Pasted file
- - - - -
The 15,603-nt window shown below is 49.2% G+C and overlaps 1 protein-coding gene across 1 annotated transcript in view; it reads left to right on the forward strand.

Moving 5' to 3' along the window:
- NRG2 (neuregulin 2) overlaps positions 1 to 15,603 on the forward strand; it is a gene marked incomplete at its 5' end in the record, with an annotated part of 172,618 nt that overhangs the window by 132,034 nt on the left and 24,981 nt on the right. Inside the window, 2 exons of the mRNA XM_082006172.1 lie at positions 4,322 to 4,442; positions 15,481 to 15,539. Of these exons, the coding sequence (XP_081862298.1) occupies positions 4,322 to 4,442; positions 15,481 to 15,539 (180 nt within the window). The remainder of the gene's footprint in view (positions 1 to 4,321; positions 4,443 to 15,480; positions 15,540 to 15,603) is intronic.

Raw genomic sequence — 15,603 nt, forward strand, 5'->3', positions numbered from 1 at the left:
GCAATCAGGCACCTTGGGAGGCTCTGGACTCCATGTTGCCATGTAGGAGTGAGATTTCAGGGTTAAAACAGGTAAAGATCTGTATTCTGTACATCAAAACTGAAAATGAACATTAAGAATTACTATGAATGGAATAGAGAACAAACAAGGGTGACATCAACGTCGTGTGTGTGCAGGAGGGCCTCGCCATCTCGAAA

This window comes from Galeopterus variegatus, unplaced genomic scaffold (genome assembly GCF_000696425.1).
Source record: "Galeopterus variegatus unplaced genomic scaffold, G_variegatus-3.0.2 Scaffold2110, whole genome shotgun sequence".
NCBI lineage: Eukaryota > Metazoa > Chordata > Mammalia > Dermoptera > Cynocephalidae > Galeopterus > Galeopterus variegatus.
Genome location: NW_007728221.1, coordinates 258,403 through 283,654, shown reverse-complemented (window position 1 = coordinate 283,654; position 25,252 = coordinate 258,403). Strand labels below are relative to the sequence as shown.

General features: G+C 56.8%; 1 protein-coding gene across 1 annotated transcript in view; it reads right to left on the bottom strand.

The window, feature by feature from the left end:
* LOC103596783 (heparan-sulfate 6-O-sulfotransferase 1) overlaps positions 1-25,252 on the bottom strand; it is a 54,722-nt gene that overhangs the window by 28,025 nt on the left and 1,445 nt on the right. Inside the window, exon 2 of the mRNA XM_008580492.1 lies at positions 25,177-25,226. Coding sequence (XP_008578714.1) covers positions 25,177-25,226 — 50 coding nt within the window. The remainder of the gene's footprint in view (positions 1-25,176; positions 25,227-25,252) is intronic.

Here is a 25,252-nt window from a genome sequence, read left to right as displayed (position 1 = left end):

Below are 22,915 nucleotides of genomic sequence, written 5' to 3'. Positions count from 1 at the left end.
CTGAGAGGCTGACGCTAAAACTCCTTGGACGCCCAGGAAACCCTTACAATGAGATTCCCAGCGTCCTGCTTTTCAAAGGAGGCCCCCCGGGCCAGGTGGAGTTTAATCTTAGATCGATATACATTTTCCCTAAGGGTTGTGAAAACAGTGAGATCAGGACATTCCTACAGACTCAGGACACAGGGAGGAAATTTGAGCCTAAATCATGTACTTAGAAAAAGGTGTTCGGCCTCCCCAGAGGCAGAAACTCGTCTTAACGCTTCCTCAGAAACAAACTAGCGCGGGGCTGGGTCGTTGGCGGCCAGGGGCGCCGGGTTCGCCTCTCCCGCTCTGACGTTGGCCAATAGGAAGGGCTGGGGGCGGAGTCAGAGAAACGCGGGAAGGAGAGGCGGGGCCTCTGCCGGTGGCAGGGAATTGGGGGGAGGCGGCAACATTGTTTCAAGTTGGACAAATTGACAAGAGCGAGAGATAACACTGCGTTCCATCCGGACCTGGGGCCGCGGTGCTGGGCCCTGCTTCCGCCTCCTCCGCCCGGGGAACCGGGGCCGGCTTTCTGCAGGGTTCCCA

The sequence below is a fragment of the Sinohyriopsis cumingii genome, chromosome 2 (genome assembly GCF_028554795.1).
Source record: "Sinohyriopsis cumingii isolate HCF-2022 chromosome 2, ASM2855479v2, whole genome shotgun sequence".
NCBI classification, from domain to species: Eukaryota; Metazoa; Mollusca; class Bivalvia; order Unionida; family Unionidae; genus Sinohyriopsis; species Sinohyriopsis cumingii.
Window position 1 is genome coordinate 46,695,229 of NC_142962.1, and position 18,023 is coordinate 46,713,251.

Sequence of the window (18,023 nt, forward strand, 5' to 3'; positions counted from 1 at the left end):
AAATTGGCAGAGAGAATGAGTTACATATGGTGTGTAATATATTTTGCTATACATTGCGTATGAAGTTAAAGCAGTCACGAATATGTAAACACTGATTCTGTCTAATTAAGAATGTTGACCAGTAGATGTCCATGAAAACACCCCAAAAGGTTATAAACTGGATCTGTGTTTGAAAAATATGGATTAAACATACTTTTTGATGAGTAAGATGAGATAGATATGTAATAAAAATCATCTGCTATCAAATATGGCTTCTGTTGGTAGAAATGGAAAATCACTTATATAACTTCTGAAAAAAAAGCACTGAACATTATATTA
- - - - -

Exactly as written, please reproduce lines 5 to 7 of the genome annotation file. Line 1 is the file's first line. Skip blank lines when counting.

GCAATCAGGCACCTTGGGAGGCTCTGGACTCCATGTTGCCATGTAGGAGTGAGATTTCAGGGTTAAAACAGGTAAAGATCTGTATTCTGTACATCAAAACTGAAAATGAACATTAAGAATTACTATGAATGGAATAGAGAACAAACAAGGGTGACATCAACGTCGTGTGTGTGCAGGAGGGCCTCGCCATCTCGAAA

This window comes from Galeopterus variegatus, unplaced genomic scaffold (genome assembly GCF_000696425.1).
Source record: "Galeopterus variegatus unplaced genomic scaffold, G_variegatus-3.0.2 Scaffold2110, whole genome shotgun sequence".